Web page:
Whenever you visit your dentist for a checkup, you can typically expect them to ask you about your oral care routine—are you brushing and flossing like you should be? For some of us, we can confidently (and truthfully) admit that we are brushing twice a day and flossing at least once a day. But for many of us, we’ve only got one of those two boxes checked. Most people follow the ADA’s recommendation to brush twice per day, but flossing often falls by the wayside in our daily routine.
The problem is, well, flossing matters. It matters a lot. While brushing takes care of the top and outer surfaces of our teeth and gums, we need the interdental cleaning power of the floss to take care of the spaces between teeth, and the gap between the gums and the bottom of our teeth. Simply put, a toothbrush won’t do much for these areas—it cannot reach them. Tartar and pieces of food stuck in these hard-to-reach places must be removed by flossing, or be left to wreak havoc on your oral health.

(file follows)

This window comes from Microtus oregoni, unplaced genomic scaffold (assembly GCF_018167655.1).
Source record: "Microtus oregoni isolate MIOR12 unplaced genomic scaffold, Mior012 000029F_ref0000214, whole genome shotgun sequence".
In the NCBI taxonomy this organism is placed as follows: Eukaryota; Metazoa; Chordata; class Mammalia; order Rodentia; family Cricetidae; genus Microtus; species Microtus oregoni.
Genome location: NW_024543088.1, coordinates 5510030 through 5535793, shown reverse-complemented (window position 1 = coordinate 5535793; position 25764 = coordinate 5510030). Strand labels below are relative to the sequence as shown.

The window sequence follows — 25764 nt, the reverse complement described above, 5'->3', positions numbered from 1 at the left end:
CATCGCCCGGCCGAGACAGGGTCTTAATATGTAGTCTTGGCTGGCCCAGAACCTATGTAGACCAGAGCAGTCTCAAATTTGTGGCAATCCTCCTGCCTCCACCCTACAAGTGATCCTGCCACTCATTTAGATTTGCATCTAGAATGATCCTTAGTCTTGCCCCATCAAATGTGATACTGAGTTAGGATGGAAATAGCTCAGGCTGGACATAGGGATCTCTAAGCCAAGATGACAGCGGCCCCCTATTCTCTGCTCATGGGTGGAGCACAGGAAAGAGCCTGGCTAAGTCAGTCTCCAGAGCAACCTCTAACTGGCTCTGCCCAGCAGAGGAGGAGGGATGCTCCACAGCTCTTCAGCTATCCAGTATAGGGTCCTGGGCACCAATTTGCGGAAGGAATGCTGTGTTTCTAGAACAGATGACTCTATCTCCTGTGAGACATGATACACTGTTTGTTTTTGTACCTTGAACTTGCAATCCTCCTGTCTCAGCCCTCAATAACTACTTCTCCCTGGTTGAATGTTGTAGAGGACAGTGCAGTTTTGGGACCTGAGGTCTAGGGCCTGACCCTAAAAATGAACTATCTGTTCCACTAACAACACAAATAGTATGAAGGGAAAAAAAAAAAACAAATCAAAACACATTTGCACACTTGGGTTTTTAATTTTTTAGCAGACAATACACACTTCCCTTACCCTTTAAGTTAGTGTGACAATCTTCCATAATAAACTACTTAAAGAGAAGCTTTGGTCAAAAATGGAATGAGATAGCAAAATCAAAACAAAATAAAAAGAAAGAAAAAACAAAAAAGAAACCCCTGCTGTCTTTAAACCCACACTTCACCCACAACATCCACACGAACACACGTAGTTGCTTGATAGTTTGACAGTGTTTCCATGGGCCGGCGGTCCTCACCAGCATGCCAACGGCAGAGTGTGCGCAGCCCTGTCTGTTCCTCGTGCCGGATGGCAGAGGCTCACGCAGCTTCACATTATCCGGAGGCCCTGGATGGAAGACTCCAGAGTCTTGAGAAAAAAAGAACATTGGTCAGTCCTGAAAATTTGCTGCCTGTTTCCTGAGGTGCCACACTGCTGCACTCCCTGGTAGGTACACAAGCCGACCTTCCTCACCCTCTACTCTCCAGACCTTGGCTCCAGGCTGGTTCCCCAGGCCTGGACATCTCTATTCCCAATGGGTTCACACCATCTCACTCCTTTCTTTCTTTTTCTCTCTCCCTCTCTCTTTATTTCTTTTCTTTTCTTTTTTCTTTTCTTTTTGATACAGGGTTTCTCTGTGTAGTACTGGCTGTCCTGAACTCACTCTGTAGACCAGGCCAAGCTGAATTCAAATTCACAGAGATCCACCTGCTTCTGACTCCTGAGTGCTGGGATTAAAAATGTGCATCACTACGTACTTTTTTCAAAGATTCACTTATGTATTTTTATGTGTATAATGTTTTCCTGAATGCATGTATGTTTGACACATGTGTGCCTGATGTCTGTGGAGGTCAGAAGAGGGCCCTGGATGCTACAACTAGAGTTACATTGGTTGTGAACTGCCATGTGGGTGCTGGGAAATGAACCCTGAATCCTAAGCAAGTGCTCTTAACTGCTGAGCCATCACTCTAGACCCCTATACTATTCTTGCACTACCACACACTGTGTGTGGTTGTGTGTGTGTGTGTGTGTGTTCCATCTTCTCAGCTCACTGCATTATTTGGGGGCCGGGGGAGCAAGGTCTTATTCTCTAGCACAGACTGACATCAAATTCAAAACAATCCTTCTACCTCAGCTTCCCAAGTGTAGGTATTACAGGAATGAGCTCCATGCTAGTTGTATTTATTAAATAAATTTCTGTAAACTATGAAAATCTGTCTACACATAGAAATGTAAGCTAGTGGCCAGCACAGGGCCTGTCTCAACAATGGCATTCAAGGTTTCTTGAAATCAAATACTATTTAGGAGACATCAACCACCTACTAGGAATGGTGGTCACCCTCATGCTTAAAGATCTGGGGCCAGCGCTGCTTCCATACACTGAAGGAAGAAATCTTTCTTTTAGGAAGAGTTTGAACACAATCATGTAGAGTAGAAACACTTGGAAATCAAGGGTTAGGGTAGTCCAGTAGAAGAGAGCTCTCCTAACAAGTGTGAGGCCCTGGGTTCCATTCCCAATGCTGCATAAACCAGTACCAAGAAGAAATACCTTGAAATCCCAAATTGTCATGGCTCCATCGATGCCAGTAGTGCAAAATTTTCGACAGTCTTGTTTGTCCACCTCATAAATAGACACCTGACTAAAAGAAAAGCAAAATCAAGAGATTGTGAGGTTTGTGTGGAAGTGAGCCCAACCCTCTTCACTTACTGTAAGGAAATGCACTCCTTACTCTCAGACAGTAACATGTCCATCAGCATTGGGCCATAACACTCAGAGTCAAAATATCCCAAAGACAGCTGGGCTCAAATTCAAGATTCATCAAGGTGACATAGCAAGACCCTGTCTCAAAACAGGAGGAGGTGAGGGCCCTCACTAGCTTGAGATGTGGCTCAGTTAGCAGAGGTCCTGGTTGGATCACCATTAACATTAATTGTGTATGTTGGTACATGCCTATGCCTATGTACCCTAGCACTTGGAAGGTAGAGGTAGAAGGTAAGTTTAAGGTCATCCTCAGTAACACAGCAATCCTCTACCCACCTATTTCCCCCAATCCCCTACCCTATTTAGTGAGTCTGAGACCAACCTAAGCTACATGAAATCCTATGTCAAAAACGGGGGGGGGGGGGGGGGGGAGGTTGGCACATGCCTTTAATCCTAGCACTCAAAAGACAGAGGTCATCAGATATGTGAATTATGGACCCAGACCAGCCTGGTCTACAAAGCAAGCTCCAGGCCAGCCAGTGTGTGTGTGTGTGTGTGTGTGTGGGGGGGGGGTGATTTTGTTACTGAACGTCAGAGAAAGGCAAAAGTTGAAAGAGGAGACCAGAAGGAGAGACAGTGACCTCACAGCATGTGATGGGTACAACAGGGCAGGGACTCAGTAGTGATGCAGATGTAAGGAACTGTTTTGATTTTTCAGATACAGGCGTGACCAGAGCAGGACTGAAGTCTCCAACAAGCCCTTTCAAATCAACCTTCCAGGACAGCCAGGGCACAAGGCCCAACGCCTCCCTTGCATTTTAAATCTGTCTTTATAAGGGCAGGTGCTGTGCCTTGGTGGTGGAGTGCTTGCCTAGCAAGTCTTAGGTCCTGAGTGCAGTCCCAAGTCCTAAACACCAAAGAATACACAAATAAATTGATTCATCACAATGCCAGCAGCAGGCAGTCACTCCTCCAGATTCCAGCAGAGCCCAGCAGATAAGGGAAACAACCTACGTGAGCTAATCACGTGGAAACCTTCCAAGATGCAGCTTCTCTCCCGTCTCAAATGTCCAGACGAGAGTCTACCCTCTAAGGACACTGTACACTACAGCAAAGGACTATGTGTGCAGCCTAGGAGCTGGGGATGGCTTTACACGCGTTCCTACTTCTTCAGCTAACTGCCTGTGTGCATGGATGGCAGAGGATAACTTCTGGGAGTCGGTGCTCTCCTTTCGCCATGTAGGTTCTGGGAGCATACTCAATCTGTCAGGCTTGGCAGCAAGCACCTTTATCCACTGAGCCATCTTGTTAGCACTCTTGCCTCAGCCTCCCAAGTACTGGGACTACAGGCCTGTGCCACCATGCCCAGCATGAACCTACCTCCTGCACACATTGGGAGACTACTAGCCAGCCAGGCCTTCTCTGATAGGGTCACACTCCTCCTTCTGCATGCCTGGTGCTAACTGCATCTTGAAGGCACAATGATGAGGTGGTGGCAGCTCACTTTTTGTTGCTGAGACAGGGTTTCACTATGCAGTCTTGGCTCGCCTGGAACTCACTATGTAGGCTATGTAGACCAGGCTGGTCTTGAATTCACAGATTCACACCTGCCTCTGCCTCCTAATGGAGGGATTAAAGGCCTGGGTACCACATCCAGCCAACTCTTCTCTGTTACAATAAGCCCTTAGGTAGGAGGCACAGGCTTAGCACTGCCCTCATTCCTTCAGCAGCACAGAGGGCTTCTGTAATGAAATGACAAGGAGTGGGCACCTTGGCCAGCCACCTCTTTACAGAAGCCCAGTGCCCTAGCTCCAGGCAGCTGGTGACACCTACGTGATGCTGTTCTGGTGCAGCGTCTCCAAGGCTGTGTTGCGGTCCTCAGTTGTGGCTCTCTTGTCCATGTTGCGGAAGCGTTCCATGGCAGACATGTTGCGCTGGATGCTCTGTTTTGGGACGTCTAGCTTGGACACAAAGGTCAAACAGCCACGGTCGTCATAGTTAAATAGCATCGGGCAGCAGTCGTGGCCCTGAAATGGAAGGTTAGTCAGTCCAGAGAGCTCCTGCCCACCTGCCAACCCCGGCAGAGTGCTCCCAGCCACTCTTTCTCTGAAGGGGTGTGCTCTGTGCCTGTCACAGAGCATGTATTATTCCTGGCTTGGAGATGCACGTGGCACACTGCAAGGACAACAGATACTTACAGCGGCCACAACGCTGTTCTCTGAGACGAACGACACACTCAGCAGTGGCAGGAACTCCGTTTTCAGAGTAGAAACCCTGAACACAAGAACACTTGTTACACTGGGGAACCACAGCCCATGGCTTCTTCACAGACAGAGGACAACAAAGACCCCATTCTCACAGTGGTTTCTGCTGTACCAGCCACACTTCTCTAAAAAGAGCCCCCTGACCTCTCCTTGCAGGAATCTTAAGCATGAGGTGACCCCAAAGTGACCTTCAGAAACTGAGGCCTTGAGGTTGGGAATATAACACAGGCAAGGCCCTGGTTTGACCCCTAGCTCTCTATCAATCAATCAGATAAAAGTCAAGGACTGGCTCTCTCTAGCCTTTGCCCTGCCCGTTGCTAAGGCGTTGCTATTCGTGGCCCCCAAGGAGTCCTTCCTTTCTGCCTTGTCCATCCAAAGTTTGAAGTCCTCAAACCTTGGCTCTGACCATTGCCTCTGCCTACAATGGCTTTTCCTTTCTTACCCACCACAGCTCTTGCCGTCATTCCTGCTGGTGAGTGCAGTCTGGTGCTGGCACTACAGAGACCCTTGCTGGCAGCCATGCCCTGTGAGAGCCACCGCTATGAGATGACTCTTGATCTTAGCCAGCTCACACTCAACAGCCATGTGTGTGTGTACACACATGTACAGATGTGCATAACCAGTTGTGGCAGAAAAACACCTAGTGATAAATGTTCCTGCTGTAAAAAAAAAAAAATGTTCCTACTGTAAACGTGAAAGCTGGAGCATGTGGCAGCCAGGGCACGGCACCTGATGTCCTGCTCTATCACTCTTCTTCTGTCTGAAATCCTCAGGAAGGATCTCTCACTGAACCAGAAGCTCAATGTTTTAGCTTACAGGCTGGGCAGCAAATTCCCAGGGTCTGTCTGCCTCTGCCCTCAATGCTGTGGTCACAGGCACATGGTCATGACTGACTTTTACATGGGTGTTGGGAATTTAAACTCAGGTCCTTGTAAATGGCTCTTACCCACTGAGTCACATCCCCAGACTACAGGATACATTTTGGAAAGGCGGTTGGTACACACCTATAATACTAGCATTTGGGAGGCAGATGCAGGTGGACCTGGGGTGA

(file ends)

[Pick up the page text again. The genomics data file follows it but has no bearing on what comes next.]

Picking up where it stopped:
Some people may argue that they brush and use an antimicrobial mouthwash—so why do they still need to floss? While both brushing and mouthwash can be very effective, they still don’t do the job that flossing does, and truthfully both become more effective when used in conjunction with flossing. If you begin your oral care routine by removing bits of food stuck between the teeth with floss, then your toothpaste and your mouthwash are able to get between the teeth to kill bacteria and prevent cavities from forming. However, if the food is left between the teeth, neither the toothpaste nor the mouthwash is going to be able to penetrate through it to do their
Flossing does a lot more than keep your mouth healthy—it can help keep your entire body healthy. Periodontal disease, or gum disease, has been linked to a number of other health complications, including the development of heart disease. Since proper and regular flossing goes a long way to helping to prevent gum disease from happening in the first place, it can literally help you to lower the risk of heart disease and other complications from arising. For something that takes just a couple of minutes every evening, it’s one of the best things you can do to take care of your oral—and overall—health.
To learn more, visit https://www.govparkdental.com. Dr. Terry L. Brewick, DDS helps dental patients in the Governor’s Park neighborhood of Denver, Colorado to stay happy and healthy!